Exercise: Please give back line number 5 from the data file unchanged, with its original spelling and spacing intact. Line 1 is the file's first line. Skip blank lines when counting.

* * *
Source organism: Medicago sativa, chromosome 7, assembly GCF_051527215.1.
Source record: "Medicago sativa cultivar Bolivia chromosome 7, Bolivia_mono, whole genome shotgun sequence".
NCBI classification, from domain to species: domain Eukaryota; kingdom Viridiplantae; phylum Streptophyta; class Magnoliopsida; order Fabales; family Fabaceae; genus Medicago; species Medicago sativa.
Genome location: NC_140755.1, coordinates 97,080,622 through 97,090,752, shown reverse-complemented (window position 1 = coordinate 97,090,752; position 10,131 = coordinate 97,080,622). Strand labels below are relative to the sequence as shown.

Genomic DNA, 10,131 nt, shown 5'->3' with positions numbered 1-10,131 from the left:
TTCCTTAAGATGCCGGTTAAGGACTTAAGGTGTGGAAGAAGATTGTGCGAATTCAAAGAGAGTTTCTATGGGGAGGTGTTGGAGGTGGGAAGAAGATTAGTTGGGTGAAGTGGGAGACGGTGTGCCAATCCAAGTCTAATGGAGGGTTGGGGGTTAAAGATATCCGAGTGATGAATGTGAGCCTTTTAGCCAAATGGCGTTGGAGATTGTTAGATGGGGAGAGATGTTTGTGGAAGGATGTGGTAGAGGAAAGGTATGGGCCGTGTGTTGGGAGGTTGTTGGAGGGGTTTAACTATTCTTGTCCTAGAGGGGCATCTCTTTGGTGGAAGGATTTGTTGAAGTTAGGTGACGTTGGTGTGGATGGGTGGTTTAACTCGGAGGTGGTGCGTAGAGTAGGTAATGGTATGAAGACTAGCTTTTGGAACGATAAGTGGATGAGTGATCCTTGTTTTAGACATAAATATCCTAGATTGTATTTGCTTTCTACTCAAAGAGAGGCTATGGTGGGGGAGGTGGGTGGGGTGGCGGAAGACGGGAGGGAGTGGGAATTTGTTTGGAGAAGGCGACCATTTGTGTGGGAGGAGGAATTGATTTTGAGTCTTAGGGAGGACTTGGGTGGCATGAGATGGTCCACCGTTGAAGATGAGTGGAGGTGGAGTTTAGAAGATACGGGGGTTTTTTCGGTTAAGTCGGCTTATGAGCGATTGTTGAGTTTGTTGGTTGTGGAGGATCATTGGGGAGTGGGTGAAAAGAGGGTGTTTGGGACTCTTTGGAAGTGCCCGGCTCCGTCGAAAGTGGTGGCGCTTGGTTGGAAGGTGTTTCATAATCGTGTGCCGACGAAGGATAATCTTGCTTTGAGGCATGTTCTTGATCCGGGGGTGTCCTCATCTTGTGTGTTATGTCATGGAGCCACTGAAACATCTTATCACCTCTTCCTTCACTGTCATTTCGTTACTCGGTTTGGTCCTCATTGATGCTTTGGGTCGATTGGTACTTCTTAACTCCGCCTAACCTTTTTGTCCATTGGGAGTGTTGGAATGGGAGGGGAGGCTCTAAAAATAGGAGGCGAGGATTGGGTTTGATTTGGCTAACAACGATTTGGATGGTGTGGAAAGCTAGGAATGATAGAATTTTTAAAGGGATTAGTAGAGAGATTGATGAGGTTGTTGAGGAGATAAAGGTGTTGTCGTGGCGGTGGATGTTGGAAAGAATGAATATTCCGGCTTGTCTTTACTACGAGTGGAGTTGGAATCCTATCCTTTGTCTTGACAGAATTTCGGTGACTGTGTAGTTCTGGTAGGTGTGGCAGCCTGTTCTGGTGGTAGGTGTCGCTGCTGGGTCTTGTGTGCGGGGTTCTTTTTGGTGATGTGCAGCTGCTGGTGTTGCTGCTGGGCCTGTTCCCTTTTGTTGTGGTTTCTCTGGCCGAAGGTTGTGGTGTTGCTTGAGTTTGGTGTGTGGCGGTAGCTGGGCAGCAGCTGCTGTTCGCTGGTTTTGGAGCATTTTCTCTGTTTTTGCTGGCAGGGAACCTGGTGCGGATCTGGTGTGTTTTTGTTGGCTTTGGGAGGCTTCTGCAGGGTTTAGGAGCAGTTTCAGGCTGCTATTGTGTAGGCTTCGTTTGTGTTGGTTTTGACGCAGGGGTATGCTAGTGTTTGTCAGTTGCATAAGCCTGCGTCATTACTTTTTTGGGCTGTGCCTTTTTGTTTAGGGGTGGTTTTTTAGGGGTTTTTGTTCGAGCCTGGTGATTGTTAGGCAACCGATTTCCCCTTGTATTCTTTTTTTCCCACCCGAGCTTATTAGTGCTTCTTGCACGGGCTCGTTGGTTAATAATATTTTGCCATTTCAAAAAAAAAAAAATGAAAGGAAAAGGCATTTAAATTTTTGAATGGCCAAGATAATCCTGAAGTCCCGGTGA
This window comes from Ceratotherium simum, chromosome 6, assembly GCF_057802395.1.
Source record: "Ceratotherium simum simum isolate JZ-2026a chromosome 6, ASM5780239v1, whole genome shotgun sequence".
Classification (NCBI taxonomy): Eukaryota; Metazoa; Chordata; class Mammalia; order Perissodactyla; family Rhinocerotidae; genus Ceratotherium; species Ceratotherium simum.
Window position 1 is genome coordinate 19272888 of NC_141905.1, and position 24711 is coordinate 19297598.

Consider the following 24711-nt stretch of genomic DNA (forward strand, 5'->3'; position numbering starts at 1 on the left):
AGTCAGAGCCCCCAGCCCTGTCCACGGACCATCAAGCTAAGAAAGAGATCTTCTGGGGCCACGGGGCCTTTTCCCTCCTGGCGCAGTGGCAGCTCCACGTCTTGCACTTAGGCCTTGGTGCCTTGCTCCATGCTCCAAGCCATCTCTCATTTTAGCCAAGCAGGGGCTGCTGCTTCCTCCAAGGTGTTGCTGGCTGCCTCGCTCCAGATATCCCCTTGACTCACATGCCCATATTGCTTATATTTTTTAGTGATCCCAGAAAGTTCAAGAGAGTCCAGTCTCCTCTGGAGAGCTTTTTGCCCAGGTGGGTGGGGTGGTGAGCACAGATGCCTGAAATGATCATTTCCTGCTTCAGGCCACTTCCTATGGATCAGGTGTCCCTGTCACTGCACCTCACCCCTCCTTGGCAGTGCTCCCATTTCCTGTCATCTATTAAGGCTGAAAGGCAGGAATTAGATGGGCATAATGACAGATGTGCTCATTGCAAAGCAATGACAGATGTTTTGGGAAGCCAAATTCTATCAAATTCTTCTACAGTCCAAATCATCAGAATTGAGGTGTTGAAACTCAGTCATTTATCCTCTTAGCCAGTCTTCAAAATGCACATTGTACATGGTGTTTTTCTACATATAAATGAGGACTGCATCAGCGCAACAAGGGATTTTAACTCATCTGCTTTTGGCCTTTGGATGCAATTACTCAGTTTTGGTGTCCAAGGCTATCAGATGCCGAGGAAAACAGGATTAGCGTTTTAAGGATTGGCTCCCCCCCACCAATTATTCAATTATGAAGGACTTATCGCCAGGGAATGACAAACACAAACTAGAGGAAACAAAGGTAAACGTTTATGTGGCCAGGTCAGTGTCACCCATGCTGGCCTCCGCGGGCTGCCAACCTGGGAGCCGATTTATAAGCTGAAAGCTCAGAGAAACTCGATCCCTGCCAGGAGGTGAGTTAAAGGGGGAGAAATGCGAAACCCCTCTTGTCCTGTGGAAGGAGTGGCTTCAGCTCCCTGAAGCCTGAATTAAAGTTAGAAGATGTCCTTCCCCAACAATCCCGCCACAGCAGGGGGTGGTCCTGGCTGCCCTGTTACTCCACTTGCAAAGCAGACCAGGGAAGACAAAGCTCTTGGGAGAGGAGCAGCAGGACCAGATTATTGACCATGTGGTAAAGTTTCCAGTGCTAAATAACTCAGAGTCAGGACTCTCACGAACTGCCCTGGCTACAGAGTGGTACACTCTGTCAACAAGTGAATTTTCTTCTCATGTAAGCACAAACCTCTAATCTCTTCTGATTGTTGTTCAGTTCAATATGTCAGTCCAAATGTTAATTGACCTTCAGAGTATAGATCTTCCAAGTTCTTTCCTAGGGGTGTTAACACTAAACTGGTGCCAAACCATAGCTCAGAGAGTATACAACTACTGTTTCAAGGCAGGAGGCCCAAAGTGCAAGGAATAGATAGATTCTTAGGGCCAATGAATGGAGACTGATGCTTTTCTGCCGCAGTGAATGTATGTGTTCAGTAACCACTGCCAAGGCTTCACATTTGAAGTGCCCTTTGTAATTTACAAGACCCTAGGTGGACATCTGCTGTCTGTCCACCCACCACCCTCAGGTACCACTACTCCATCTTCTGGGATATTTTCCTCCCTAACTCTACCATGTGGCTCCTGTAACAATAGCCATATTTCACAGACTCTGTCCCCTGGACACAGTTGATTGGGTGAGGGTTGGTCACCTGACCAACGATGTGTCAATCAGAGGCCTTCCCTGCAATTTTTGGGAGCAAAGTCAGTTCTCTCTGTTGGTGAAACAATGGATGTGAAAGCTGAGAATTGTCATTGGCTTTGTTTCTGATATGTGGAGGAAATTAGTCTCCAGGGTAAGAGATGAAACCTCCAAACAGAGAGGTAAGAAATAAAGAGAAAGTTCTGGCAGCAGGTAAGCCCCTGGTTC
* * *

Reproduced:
Genomic DNA, 10,131 nt, shown 5'->3' with positions numbered 1-10,131 from the left: